US monitoring economic impact of Israel-Gaza war, Yellen says

Oil price cap policy has significantly reduced Russian revenue over the past 10 months, Treasury Secretary says

Palestinians leave the Al Karama neighbourhood in Gaza city as fighting between Israel and Hamas continued on Wednesday. AFP
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The US is monitoring the economic impact of the Israel-Gaza war and the development is not expected to be a major driver of the global economic outlook, according to the US Treasury Secretary Janet Yellen.

“We will see what impact it [the conflict] has thus far,” Ms Yellen said on Wednesday on the sidelines of the International Monetary Fund and World Bank annual meetings in Marrakesh, Morocco.

“I don't think we've seen anything suggesting that would be very significant. But of course, we are monitoring economic impact as well,” she said. The US administration is focused on human beings who have been affected due to the conflict, she added.

She spoke as the Israel-Gaza war entered its fifth day after an attack by Hamas in which its fighters broke through the border fence and stormed the country's south. Israel responded by launching a barrage of air strikes on the Gaza Strip.

The combined death toll from the Hamas attack on southern Israel and Israel’s assault on the Gaza Strip climbed to more than 2,100 as the fighting continues between the two sides. More than 260,000 people displaced in Gaza, according to the UN.

“We have not in any way relaxed our sanctions on Iranian oil and we have sanctions on Hamas and on Hezbollah,” Ms Yellen said.

“These are areas we have long recognised or deserving of constant attention with respect to our sanctions, and we've been vigilant about that.”

The US is also focused on working with a global coalition to deprive Russia of the funding as it continues to wage a war against Ukraine, Ms Yellen said.

“We've put in place in novel price cap policy, which has significantly reduced Russian revenue over the last 10 months, while promoting stable energy markets,” she said.

The G7 price cap took effect in December as part of the West's effort to limit Moscow's ability to finance its war in Ukraine.

Enforced by the G7, the EU and Australia, the price cap came on top of the EU's embargo on imports of Russian crude by sea and similar pledges by the US, Canada, Japan and Britain.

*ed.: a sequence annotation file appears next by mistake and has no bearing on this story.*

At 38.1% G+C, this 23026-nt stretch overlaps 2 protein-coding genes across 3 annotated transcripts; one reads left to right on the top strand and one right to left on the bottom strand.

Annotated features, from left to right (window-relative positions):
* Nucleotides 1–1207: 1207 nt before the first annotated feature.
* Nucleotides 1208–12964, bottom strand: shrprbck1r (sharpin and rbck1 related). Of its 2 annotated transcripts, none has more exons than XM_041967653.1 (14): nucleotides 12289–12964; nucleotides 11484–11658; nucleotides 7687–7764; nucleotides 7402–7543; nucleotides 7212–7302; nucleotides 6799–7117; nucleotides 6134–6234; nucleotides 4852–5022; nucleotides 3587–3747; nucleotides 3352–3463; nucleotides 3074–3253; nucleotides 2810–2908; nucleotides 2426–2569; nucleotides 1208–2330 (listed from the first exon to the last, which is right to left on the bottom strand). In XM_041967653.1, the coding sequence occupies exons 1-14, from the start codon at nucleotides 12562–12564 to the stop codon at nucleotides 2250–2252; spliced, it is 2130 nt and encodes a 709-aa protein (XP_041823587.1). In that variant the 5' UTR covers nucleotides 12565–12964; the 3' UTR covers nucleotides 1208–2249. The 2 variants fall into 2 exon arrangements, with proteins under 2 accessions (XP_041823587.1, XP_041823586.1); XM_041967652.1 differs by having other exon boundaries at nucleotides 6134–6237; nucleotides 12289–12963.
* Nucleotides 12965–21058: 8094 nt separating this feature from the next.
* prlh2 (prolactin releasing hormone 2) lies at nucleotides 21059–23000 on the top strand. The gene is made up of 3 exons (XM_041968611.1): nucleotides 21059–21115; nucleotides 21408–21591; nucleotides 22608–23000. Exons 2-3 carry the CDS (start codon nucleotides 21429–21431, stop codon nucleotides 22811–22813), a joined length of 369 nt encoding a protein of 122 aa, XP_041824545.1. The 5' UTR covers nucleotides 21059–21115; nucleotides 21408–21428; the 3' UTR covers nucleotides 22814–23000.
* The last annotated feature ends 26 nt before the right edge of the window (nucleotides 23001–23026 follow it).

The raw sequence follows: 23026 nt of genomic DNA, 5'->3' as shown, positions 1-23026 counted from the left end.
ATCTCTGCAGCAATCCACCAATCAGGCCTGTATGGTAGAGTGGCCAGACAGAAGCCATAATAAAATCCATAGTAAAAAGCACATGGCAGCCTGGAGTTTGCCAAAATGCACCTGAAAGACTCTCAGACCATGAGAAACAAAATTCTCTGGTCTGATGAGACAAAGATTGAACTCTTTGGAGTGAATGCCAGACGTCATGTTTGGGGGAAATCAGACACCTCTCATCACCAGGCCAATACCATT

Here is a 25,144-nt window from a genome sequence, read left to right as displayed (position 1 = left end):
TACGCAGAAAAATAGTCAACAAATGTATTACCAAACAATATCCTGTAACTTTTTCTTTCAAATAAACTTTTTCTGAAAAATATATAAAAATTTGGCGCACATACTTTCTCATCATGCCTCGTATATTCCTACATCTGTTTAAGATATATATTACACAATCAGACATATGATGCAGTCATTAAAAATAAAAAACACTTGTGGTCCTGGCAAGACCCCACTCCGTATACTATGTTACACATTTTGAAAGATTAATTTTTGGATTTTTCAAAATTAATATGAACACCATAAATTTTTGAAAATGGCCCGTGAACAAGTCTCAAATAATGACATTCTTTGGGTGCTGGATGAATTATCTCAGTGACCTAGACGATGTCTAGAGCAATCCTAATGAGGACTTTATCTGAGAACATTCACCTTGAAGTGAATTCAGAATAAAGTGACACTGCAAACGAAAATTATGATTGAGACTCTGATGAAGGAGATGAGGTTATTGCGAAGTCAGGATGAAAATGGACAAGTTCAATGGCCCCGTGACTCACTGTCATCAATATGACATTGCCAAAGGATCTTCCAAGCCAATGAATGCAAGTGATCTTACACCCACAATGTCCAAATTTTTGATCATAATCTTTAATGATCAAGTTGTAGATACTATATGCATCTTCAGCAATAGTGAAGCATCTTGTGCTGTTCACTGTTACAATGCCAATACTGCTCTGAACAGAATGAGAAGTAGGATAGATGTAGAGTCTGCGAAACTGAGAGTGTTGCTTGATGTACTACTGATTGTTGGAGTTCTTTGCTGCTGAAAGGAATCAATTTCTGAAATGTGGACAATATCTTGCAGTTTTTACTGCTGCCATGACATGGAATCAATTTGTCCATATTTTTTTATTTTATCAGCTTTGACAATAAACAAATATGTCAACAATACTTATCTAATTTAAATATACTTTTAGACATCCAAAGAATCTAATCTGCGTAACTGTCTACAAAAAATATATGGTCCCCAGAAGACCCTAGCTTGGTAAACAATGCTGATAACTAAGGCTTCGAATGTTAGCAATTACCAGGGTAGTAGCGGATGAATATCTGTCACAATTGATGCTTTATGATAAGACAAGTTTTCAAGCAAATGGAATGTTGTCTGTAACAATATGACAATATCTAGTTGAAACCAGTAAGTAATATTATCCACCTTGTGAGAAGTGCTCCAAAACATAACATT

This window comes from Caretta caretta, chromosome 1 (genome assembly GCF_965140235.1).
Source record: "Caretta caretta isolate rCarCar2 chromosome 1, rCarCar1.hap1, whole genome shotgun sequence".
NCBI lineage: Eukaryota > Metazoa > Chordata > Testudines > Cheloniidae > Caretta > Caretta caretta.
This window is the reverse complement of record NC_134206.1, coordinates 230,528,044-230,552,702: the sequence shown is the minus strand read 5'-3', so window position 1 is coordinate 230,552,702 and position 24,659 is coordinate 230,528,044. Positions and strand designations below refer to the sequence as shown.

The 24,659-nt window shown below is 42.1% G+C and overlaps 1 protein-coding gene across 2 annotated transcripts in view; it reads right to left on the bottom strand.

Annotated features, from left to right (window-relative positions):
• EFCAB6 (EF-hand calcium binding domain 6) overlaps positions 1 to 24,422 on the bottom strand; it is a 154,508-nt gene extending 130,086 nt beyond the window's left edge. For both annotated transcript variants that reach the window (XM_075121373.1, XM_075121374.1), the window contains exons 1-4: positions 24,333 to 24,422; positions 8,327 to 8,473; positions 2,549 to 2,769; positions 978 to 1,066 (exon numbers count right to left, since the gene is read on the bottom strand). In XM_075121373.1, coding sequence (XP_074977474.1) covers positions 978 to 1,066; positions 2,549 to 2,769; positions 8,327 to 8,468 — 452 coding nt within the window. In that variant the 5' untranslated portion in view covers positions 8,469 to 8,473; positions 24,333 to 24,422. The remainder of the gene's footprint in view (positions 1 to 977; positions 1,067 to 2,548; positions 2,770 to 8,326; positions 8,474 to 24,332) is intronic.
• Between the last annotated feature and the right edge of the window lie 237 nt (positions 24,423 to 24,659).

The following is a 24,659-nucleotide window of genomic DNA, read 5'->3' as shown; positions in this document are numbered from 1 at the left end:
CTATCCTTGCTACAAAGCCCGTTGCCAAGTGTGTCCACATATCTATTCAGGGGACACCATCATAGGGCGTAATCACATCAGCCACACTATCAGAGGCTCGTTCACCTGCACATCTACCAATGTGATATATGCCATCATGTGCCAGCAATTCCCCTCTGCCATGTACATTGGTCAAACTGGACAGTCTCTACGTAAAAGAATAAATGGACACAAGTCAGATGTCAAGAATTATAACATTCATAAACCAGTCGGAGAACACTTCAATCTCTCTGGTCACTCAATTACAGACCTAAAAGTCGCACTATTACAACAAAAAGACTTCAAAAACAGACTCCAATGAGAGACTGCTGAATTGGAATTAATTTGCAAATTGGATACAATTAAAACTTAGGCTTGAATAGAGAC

It allows Russian oil to be shipped to third-party countries using G7 and EU tankers, insurance companies and credit institutions, only if the cargo is bought at or below the price cap of $60 a barrel.

Ms Yellen said energy prices have been largely unchanged, while “Russia has had to either sell oil at a significant discount or spend huge amounts on its alternative eco-system”.

Brent touched about $140 a barrel in March following Russia’s invasion of Ukraine and the subsequent sanctions by the US and the UK on the import of crude from Moscow.

However, oil fell in the subsequent months as concerns grew over the possibility of a looming recession hitting fuel demand globally.

Brent, the global benchmark for two-thirds of the world's oil, was trading 0.24 per cent lower at $87.44 per barrel at 1.38pm UAE time on Wednesday. West Texas Intermediate, the gauge that tracks US crude, was down 0.29 per cent at $85.72 a barrel.

“I also support harnessing windfall proceeds from Russian sovereign assets, immobilised in particular clearing houses and using the funds to support Ukraine,” Ms Yellen added.

She said the IMF's updated outlook showed the global economy was in a better place than expected at last year's annual meetings, but the Treasury Department will continue to monitor downside risks.

The IMF has maintained its forecast for global growth this year but revised it marginally lower for next, saying the world economy is on the path of recovery. However, growth remains slow and uneven.

The fund kept its global economic growth projection for this year at 3 per cent, slower than the 3.5 per cent expansion recorded in 2022, remaining below the historical growth average.

For 2024, the IMF expects the global gross domestic product to expand by 2.9 per cent, a 0.1 percentage point downgrade for next year from the fund’s forecast in July.

Ms Yellen expects a soft landing for the US economy as the labour market continues to perform well and the unemployment rate remains low.

“We have low unemployment, continue with solid job creation, wage pressures that could have been a concern with respect to inflation, we are seeing diminish, and inflation itself is diminishing,” she said.

Hiring in the US surged last month, signalling a resilient economy.

Employers added 336,000 jobs in September, up from August's revised gain of 227,000, data from the Labour Department showed.

September's job gains were well above the average monthly gain of 267,000 over the previous 12 months.

“Of course, the situation in Israel poses additional concerns. I am not saying that soft landing is an absolutely sure thing, but I do continue to think it is the most likely path,” she added.

Updated: October 11, 2023, 1:04 PM